Growing Trees, Blocking Points, and other news

Growing Trees, Blocking Points, and other news

Hmm, seems there's a fair few cobwebs around these parts.

Turns out a website is one of those things that quickly makes its way to the back-burner when life gets chaotic. This summer's been just that for me (and, I imagine, for so many people given the, you know, world). When choosing what to trim, making regular ventures to this part of town became a sanity-preserving shave.

However, unlike some crises, I've come out the other side of a busy few months and, with that, we're getting back to it. More regular posts coming, including updates on new books (expect the next one, The Hero's Code Book 3, to launch in September!).

For now, though, I'd like to turn your attention to a mean little game about beautiful trees - Arboretum.

I'll admit, I have a particular bias when it comes to small box games with nothing more than a scoresheet and a deck of cards. My initial inclination is that they'll be amusing affairs, good for a beer-and-pretzel half hour or a light-hearted way to pass a layover.

Some, like Fluxx in its many forms, have a bad habit of over-staying their welcome, dragging a simple premise into an infuriating struggle with random chance. Those I try to avoid, lest beer-and-pretzel become whiskey-and-more-whiskey just to make it through.

Arboretum avoids both fates by keeping its length player-controlled and ups its intensity by giving those same players brutal axes with which to cut each other down. It's fast, it's harsh, and it's also pretty, with beautiful trees on every card.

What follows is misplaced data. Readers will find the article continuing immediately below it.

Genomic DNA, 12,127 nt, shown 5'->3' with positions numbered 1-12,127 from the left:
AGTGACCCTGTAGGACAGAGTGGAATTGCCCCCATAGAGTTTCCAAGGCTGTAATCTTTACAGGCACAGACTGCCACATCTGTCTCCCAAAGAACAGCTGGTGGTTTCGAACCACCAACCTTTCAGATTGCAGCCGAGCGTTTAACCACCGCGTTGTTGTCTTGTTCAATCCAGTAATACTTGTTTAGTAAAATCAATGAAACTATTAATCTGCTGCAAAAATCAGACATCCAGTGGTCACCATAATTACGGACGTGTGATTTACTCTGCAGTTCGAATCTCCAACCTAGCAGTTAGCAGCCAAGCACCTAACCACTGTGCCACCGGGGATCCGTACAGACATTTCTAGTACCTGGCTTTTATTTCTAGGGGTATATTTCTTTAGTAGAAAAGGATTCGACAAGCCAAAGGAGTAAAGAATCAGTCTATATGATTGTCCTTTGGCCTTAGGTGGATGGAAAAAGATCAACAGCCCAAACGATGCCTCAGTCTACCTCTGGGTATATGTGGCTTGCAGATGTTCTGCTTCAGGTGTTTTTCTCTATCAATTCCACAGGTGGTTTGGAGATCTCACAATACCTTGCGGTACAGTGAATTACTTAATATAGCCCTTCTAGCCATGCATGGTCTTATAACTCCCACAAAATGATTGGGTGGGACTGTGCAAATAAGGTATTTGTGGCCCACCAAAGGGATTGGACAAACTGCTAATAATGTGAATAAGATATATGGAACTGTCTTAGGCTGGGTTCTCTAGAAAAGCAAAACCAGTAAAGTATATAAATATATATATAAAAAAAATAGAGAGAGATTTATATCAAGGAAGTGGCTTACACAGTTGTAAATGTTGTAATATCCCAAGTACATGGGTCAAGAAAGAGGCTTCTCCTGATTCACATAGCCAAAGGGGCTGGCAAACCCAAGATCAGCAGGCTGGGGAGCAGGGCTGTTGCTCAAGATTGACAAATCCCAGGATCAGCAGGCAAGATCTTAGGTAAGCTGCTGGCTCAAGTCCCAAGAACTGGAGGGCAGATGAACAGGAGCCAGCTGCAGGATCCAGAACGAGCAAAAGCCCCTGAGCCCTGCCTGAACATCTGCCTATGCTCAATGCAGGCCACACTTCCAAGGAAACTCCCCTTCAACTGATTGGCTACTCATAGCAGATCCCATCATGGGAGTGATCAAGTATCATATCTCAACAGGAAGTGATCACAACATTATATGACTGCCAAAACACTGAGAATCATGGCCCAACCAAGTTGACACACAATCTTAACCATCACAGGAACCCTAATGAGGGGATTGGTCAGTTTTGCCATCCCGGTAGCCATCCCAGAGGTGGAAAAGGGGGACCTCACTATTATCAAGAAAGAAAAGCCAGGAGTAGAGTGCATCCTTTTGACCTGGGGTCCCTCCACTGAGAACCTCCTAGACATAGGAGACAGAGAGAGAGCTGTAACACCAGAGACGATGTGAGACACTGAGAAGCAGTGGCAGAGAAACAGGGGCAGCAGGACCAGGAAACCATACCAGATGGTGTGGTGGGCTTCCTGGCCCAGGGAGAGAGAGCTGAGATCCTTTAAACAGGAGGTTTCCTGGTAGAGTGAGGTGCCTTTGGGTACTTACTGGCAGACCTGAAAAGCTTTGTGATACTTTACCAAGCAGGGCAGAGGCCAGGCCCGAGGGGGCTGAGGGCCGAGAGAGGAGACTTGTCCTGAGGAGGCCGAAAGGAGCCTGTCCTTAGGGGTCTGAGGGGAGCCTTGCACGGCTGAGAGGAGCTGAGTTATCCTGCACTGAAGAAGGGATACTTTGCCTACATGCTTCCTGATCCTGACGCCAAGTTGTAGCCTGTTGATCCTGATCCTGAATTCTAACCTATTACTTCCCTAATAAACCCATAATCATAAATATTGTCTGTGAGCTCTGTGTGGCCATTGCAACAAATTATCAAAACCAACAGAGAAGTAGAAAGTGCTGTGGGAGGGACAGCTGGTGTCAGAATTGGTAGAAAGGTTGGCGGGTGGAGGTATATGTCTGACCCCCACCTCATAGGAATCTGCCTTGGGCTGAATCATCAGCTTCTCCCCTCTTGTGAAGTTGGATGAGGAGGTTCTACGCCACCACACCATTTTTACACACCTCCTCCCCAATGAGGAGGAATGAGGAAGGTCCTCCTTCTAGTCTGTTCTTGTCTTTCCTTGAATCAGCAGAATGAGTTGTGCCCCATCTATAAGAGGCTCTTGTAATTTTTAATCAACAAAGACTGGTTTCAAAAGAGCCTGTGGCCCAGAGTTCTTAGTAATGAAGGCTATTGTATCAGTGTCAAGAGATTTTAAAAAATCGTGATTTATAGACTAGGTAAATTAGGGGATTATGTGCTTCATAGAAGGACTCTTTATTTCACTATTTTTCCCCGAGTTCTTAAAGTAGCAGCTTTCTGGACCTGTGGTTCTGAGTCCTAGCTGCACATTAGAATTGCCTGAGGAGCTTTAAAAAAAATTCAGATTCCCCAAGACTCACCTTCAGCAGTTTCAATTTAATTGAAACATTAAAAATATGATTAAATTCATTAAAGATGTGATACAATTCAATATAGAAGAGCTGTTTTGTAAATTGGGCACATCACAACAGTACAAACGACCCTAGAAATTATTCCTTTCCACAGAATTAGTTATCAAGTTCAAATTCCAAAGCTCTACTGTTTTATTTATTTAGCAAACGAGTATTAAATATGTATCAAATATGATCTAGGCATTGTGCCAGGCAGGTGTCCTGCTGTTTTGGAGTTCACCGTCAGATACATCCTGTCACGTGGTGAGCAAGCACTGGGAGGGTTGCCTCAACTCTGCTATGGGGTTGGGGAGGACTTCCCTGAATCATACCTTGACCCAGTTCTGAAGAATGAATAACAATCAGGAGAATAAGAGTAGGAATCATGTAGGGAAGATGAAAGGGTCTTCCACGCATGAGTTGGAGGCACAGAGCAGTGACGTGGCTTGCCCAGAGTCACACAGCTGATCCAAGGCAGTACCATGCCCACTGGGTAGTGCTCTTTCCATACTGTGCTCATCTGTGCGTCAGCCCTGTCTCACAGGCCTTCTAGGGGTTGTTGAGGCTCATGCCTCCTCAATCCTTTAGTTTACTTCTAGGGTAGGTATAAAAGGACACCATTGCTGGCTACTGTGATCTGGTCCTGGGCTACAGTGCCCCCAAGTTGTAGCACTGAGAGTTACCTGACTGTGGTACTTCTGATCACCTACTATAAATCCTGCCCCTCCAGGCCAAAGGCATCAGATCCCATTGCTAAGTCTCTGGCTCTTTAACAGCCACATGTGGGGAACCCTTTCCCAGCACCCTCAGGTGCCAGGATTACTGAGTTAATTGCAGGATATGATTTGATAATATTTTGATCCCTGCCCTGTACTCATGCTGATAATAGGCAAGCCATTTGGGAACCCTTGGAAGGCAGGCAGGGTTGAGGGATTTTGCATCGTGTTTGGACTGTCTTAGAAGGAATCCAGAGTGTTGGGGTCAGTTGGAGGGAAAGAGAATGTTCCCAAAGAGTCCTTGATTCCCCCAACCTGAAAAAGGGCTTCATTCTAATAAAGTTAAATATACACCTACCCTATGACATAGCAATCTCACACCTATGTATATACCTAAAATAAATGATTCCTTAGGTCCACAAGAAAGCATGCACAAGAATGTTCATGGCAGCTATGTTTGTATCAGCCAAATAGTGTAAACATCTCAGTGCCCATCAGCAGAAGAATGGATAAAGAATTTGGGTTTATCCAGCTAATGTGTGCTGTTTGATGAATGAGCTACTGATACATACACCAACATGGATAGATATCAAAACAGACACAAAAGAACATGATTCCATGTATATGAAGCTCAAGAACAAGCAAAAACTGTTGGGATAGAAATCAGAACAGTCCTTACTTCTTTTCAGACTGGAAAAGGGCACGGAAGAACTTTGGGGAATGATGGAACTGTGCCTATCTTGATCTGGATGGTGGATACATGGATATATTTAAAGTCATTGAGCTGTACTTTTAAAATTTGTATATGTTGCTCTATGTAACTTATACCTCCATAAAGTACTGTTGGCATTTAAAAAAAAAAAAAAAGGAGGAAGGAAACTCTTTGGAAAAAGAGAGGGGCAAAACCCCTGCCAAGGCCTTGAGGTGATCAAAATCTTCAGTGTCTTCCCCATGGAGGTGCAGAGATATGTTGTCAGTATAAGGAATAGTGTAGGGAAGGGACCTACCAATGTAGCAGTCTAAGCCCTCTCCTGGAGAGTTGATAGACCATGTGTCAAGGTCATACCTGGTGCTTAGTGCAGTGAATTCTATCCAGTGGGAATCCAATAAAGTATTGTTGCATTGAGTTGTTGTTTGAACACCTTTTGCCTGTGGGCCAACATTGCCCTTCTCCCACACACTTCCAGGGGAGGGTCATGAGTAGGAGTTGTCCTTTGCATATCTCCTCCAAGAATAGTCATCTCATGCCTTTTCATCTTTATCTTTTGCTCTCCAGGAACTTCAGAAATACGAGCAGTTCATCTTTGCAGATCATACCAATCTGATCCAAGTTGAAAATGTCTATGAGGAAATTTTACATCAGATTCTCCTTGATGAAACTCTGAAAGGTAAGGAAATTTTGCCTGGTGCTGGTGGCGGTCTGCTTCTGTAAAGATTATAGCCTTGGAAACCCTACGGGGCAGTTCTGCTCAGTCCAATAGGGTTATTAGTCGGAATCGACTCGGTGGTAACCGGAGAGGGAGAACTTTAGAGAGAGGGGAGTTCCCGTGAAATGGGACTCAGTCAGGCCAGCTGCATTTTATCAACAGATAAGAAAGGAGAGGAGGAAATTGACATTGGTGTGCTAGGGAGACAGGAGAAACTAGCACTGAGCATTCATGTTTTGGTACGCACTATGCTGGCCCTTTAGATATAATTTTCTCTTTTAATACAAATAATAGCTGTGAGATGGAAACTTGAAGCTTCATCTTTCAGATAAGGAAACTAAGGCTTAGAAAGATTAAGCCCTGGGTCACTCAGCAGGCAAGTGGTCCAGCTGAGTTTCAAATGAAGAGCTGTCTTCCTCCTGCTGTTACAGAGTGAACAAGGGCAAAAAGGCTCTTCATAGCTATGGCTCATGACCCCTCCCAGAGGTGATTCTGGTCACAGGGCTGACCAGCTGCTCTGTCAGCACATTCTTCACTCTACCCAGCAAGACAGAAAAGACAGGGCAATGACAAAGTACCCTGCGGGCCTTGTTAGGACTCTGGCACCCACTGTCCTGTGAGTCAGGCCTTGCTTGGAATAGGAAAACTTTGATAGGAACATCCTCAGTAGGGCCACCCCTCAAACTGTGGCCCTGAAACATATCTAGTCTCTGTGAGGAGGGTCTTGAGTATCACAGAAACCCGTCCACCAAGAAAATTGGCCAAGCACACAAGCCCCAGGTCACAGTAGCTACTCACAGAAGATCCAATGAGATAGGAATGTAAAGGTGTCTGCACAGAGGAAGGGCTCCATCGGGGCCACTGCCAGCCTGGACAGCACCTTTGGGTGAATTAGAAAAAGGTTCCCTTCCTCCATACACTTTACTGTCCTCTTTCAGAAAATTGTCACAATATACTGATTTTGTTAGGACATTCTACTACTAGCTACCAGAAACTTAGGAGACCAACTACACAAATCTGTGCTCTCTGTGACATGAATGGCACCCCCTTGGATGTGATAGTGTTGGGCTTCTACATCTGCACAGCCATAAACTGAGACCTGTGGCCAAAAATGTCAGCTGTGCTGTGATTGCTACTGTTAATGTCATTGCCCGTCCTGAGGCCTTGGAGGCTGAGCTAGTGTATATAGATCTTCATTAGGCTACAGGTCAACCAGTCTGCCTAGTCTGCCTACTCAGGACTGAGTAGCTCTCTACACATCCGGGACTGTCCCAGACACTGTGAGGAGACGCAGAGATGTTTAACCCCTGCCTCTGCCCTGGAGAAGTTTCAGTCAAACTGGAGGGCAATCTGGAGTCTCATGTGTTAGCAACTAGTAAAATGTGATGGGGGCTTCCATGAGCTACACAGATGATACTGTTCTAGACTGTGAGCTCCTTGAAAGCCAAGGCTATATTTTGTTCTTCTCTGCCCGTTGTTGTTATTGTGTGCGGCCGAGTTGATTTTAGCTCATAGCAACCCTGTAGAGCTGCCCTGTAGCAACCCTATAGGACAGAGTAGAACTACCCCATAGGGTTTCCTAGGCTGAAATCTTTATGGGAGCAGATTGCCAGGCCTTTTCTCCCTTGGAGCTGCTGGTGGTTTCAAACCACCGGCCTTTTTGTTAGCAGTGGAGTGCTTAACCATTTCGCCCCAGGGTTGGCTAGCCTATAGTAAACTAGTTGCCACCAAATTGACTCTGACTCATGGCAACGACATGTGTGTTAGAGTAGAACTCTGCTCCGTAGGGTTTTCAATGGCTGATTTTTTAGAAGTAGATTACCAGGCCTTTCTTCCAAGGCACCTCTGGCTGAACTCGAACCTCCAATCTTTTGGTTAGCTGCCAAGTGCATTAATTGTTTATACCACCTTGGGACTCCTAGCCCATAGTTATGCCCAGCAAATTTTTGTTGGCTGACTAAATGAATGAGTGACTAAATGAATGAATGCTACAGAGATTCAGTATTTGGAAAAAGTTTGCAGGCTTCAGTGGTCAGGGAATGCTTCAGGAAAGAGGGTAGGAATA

The goal, you ask? Why, just use the hand you have turn after turn to make a delightful array before you. Every card has a number stamped on it, and you want your arboretum path to walk from lowest to highest. Your #1 Oak ought to neighbor a #2 Oak, then #4 and #7 Oaks for the best score. Of course, the odds that you get all those lovely oaks in hand are slim.

And, even if you do, if you don't have a fifth oak sitting in hand by scoring time, when the slim central deck gets drained (about 8-10 trees placed in our games, though players can draw from discard piles to pad the length), then you won't get anything for your oak implementation. Worse yet, if someone has a higher oak in hand than you, they get to score their oaks while you get nothing.


I've been staring at forty points worth of trees arranged in beautiful, mathematic brilliance only to walk away with five points and a last place finish at the end, all because I underestimated my cutthroat rivals. They cut me off, kept higher number trees in hand, and left me holding the bag. All game I'd been watching the discards, stealing cards I thought I could use, taking trees my opponents weren't, and had nothing to show for it.

All that in less than 30 minutes.

If there's a fault with Arboretum, it lies in that aggressiveness. Because scoring depends on what's held in your hands, players can block each other even on accident, a lucky draw wiping out a strategy. Fragile egos or those easily frustrated by plans not coming to fruition should stay away.

Everyone else looking for an up-to-four engaging, beautiful, experience? Arboretum's a tree worth planting.

A.R. Knight

A.R. Knight